McCarthy are the visionaries to thank for the outrageously
entertaining Saint-At-Large events. Although Pevner now owns
the franchise, the four work in concert to produce the White
and Black Parties. Casko, who was in charge of the original
Saints construction, now focuses his energy on the ventures
business aspects, while Teitelbaum and McCarthy, both general
managers at the Saint, concentrate on the actual production
of the events. Through their combined efforts and proficient
management, the Saint-At-Large has become a highly efficient
and lucrative business.
have to look at the mass audience and say, What is best to make this
party come across well, to keep it interesting and alive?," explains
Joel Teitelbaum in response to detractors comments about this years
White Partys DJ line-up. The idea is to present two distinct voices
that represent a wide range of musical tastes in hopes of satisfying as
many people as possible. The tradition of the Saint and its associated music
will be purposefully represented, while at the same time listeners will
be introduced to new styles of music with which they may not be familiar.
This formula has proven quite successful in the past, and theyre hoping
to repeat it again at White Party.
year at the Black Party, everyone was like, Oh God, Victor Calderone
is playing. Its going to be horrible; hes going to play like
he does at the Roxy," recalls Teitelbaum. "Well, he didnt.
He played very differently than ever before and was extremely well received.
In fact, he blew everyone away. People have to be willing to give Peter
a chance, too."
with a party that spans so many hours, guests arriving in different stages
will be able to choose a schedule that best suits their own personal musical
tastes. As the partys atmosphere changes throughout the night, morning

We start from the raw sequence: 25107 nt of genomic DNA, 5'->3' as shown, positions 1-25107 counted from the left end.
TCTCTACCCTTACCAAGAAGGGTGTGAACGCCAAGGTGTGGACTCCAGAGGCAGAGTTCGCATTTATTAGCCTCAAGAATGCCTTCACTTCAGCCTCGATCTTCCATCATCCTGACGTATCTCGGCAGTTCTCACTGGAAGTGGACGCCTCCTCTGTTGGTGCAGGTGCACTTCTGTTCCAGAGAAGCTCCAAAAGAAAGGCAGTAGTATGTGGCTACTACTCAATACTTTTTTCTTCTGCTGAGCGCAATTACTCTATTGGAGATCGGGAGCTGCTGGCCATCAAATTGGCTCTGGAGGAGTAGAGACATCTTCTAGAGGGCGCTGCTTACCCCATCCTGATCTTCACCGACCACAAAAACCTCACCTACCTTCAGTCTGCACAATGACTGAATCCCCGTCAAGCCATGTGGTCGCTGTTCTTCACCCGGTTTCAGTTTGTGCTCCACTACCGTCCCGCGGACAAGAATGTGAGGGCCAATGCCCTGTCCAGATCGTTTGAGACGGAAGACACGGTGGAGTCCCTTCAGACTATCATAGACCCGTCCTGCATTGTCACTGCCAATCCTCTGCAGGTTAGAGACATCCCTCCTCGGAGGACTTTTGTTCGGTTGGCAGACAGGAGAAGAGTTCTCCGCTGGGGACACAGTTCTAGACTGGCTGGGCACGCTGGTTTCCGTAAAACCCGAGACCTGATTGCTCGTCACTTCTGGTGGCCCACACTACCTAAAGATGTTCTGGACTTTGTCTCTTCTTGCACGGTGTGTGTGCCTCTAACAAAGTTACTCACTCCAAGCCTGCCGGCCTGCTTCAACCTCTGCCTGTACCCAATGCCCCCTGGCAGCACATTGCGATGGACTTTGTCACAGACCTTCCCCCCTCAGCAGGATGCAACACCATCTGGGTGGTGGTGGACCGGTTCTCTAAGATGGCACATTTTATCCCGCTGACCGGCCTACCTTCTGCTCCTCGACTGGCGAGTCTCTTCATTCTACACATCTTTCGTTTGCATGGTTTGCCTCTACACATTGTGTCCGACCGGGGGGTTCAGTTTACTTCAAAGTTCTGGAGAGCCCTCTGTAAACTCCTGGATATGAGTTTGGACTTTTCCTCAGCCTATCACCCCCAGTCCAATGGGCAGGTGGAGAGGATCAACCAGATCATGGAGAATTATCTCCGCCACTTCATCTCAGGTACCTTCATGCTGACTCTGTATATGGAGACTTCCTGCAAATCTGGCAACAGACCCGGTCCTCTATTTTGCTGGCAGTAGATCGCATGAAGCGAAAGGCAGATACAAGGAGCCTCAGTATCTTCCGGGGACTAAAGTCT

and day, different moods are created that should help most revelers find
familiar comfort zones for their dancing pleasure.
The leather-infused Black Party will take place on Saturday,
March 24, 2001. Now a full-fledged circuit party, it has grown
so large in recent years that tickets sell out well before
the doors even open. (So make sure you buy one when they go
on sale in early March.) As of press time, the Saint-At-Large
was still negotiating one of the coveted DJ slots, but did
confirm the return of veteran Saint DJ Warren Gluck. Dress
and attitude are heavier and more intense at this party, with
erotic stage shows and dance floor antics that keep the sexual
energy at a fever pitch. The organizers may not entirely appreciate
the partys relatively new circuit status, but they are
certainly pleased with its immense popularity.
has constantly evolved over the years by identifying, embracing and ultimately
catering to its clienteles ever-changing tastes, lifestyles and attitudes.
This commitment to modernize and invigorate its signature events will surely
help the Saint-At-Large to preserve the original spirit of the Saint for
many future generations to enjoy.
Advance tickets for White Party are $65 until February
9, $75 afterwards, and $85 at the door. Tickets for Black
Party go on sale March 2. Please visit www.saintatlarge.com
for more information.